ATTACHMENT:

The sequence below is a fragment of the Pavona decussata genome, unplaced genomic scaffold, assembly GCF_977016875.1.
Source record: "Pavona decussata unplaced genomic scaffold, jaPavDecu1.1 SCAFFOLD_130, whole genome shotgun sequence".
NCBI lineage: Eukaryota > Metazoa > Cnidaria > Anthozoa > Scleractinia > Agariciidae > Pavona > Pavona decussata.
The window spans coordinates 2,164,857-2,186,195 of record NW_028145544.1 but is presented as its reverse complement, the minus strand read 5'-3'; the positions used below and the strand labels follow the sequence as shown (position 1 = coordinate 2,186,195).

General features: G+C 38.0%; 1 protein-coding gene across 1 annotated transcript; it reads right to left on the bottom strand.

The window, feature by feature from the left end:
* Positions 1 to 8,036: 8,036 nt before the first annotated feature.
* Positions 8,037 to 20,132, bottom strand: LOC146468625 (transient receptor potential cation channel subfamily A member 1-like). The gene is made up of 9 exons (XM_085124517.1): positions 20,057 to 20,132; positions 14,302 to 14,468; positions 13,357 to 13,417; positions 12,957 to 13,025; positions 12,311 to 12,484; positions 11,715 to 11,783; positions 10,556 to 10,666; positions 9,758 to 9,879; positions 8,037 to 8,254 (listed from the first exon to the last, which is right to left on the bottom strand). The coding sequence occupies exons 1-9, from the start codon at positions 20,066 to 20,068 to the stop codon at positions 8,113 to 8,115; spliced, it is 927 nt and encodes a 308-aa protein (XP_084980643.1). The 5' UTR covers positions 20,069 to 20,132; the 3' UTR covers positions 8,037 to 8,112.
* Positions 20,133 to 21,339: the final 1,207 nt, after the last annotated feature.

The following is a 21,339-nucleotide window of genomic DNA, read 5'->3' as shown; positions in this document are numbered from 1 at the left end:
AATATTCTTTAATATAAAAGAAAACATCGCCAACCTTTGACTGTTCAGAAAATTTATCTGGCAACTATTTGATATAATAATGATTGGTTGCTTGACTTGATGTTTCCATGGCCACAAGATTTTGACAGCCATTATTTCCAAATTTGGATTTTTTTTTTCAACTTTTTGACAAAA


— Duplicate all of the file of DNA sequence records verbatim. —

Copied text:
The sequence below is a fragment of the Pavona decussata genome, unplaced genomic scaffold, assembly GCF_977016875.1.
Source record: "Pavona decussata unplaced genomic scaffold, jaPavDecu1.1 SCAFFOLD_130, whole genome shotgun sequence".
NCBI lineage: Eukaryota > Metazoa > Cnidaria > Anthozoa > Scleractinia > Agariciidae > Pavona > Pavona decussata.
The window spans coordinates 2,164,857-2,186,195 of record NW_028145544.1 but is presented as its reverse complement, the minus strand read 5'-3'; the positions used below and the strand labels follow the sequence as shown (position 1 = coordinate 2,186,195).

General features: G+C 38.0%; 1 protein-coding gene across 1 annotated transcript; it reads right to left on the bottom strand.

The window, feature by feature from the left end:
* Positions 1 to 8,036: 8,036 nt before the first annotated feature.
* Positions 8,037 to 20,132, bottom strand: LOC146468625 (transient receptor potential cation channel subfamily A member 1-like). The gene is made up of 9 exons (XM_085124517.1): positions 20,057 to 20,132; positions 14,302 to 14,468; positions 13,357 to 13,417; positions 12,957 to 13,025; positions 12,311 to 12,484; positions 11,715 to 11,783; positions 10,556 to 10,666; positions 9,758 to 9,879; positions 8,037 to 8,254 (listed from the first exon to the last, which is right to left on the bottom strand). The coding sequence occupies exons 1-9, from the start codon at positions 20,066 to 20,068 to the stop codon at positions 8,113 to 8,115; spliced, it is 927 nt and encodes a 308-aa protein (XP_084980643.1). The 5' UTR covers positions 20,069 to 20,132; the 3' UTR covers positions 8,037 to 8,112.
* Positions 20,133 to 21,339: the final 1,207 nt, after the last annotated feature.

The following is a 21,339-nucleotide window of genomic DNA, read 5'->3' as shown; positions in this document are numbered from 1 at the left end:
AATATTCTTTAATATAAAAGAAAACATCGCCAACCTTTGACTGTTCAGAAAATTTATCTGGCAACTATTTGATATAATAATGATTGGTTGCTTGACTTGATGTTTCCATGGCCACAAGATTTTGACAGCCATTATTTCCAAATTTGGATTTTTTTTTTCAACTTTTTGACAAAA